FROGS AND CHEMICALS - DO THEY MIX ?
Written by Reinier Mann of the School of Environmental Biology at Curtin University of Technology (Bentley, W.A.) and published in early 1998 in "In the Spotlight" (Vol 4, No. 1).
If I were a gardener, I may have discovered sooner that our unkempt garden beds were harbouring frogs. Instead it was several months after moving into our Yarraville property in Melbourne, and on an extremely wet evening that I was pleasantly surprised to find frogs crawling out of the garden bed to frolic on the warm wet driveway. Our over excited cats were promptly locked inside. We lived about 200 meters from Stoney Creek. I knew there were frogs in the creek but I had no idea they were in the garden.
Now if I were a gardener (or a reserve manager) who relied upon insecticides, herbicides and other products available to make the job easier, would I still have frogs in my garden? How tolerant are frogs to this kind of chemical assault? In the context of the global decline in amphibian populations, this may be an important question.
One such chemical has been in the spotlight recently. The chemical is a herbicide called glyphosate and it is considered to be one of the most non-toxic pesticides available. Consequently, glyphosate has a reputation as an environmentally friendly pesticide. This reputation extends to the numerous products which incorporate this chemical, but these products are formulations which incorporate various additives which may not be as deserving of glyphosate's benign reputation.
In response to numerous anecdotal reports of call cessation or mortality of frogs following herbicide application, the Western Australian Department of Environmental Protection (DEP) commissioned the Curtin University Ecotoxicology Unit to investigate the toxicity of commonly used glyphosate-based herbicides to several species of Western Australian frogs.
The subsequent report (Bidwell and Gorrie, 1995), highlighted the importance of formulation additives as toxicological agents rather than the active ingredient glyphosate. The additive in question was a surfactant which has been used for many years in such formulations. The toxicological properties of the surfactants employed in these formulations with regard to some aquatic species have been known for a long time (Folmar, et al., 1979). In general, such chemicals have not been considered a threat to aquatic organisms for two reasons. Firstly they do not persist in the environment and second, the dilution factor in open water bodies is considered great enough to reduce the concentrations of these chemicals below toxic thresholds. Contrary to this conventional wisdom, the DEP report concluded that the herbicide in question may present a toxic risk to tadpoles and frogs where the water is shallow and the dilution factor is low.
As a consequence of this report the National Registration Authority released the NRA Special Review of Glyphosate (NRA, 1996). The review recommended that the majority of glyphosate based products (i.e. all those that utilise these particular surfactants) be re-labeled (before 30 June 1997) such that they are no longer recommended for aquatic use. They can however still be used in "Dry drains and channels, dry margins of dams, lakes and streams."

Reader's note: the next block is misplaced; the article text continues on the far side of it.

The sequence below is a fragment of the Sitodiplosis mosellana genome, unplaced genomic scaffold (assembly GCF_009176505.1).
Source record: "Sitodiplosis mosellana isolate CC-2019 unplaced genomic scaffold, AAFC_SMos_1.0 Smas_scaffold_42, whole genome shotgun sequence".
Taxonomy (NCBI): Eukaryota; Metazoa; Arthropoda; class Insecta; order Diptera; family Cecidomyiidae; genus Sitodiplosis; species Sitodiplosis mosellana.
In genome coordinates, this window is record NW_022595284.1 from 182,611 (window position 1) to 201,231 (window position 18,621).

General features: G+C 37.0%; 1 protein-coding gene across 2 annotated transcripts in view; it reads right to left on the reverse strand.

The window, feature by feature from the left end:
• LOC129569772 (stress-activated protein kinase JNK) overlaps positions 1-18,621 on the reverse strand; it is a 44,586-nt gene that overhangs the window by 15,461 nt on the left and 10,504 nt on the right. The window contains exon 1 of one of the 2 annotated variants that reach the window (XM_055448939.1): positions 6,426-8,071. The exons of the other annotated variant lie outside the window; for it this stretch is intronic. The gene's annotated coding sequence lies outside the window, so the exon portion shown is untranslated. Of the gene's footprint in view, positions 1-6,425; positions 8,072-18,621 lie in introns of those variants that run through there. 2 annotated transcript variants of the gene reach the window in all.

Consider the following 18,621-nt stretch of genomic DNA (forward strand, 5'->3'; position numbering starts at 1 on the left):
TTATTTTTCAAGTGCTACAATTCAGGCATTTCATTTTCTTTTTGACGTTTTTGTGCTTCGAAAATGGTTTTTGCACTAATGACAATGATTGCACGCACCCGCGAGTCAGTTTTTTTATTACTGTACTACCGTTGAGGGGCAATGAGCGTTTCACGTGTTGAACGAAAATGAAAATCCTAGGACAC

Frogs do not live in open water bodies and they don't necessarily live along waterways. They often live and breed in and beside puddles along the road or under tree roots or in burrows in dry drains and beside dams etc. The question I would like to raise is: What is the consequence of herbicide application for adult frogs which live in the soil, or those frogs and tadpoles restricted to small or temporary ponds in areas which are not designated as 'aquatic'. While I am reluctant to endorse any chemical, where a glyphosate based product is deemed necessary, it may be prudent to employ one of the newer products which have been registered for aquatic situations, in preference to any of the older formulations, irrespective of the location.
While glyphosate formulations are presented here as a case in point, my question is just as relevant to a broad suite of chemicals. What are the implications of the use of other 'weed-killers', 'bug-killers' and soil wetting agents? If I were to follow this argument further I would also ask: What are the implications of the use of fertilisers and even animal manure which may radically change the pH and chemical profile of the soil? We don't know the answers to these questions. As a PhD student at the Curtin University of Technology I am looking at some of these chemicals and their potential as toxic agents to frogs.
If you are a gardener, a golf course green keeper, a reserve manager, a municipal environmental officer or an employee of a state conservation department, you may want to keep these questions in mind. After all, you may have frogs in your garden, and like myself, you may not even be aware that they are there.
Bidwell, J. R. and Gorrie, J. R. (1995) Acute toxicity of a herbicide to selected frog species., Technical Series:79, Department of Environmental Protection, Perth.
Folmar, L. C., et al. (1979) Toxicity of the herbicide glyphosate and several of its formulations to fish and aquatic invertebrates., Archives of Environmental Contamination and Toxicology. 8: 269-278.
NRA (1996) NRA Special Review of Glyphosate., NRA Special Review Series:96.1, Chemical Review Section, National Registration Authority for Agricultural & Veterinary Chemicals, Canberra.
As far as we are aware the only chemical mix that is currently thought to be OK for use near wetlands is a mix being sold by Monsanto Chemicals called Biactive. We have tried to source it but it seems it is only available in large quantities. Perhaps some pressure from gardeners and small users of such herbicides may cause Monsanto to make this mix more readily available.